Germany's Merkel defends budget discipline drive

Germany mounted a spirited defense of its pro-austerity stance on Tuesday, with both Chancellor Angela Merkel and her foreign minister calling for a continued drive for fiscal discipline across Europe in spite of the latest bout of political uncertainty.

Investors took fright of the 17 countries that use the euro Monday on concerns that the so-called fiscal compact of strict austerity and deficit controls agreed by European leaders earlier this year was beginning to unravel.

French Socialist Francois Hollande edged ahead with a narrow lead in Sunday's first round of presidential elections with a pledge to renegotiate the pact to give greater emphasis to growth over austerity. Meanwhile, the Netherlands faces early elections after its minority government collapsed over a failure to agree on austerity measures.

On top of this, Spain — which is currently going through a harsh program of cuts and tax increases — announced it was entering a recession and a survey of purchasing managers across Europe pointed to a contraction in the region's economy.

Merkel didn't specifically mention the fiscal pact in a speech in Berlin but noted that, in its early years, West Germany ran up barely any debt. She said that "today, we have to get back to that situation."

"One can talk about how we do it ... but to act as though it were an imposition to get by with what we are earning, (to say) we will carry on carting around the rucksack with debt — no one will accept it from us, in any European country," Merkel said.

"I want to say clearly, it is not the case that we say saving solves every problem but, if you at home talk about how you want to shape your life tolerably, then one of the first conditions is that you somehow get by with what you earn," she said.

Germany's budget deficit is well under the limit of 3 percent of gross domestic product that eurozone countries are supposed to observe, but its total debt amounts to 81.2 percent of GDP — well above the official 60 percent limit.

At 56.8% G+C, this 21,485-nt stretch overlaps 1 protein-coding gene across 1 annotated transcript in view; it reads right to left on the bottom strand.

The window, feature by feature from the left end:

Germany and France, under incumbent President Nicolas Sarkozy, have piloted rescue efforts for other eurozone countries as the region has been swept up in a succession of debt crises over the past two years. Berlin has insisted on an often-criticized emphasis on budget discipline and cuts.

Merkel pushed hard for other European countries to agree to the fiscal compact, designed to limit government overspending, and 25 national leaders signed it earlier this year.

Foreign Minister Guido Westerwelle said Tuesday that "we agreed on the pact after long negotiations. It is necessary."

"What we have agreed on in Europe to overcome the debt crisis is agreed and it holds. It will not be made dependent on election results," he said. "Governments act for their countries and not for themselves."

It isn't yet clear when the German Parliament will vote on the pact, which needs a two-thirds majority in Parliament.

That means it needs the support of the main center-left opposition Social Democratic Party, which wants the government to agree to introduce a financial transaction tax — though leaders have stopped short of saying that is a condition.

Merkel's government aims to get the fiscal pact passed before the summer. Social Democrat leader Sigmar Gabriel has argued that a vote could take place later.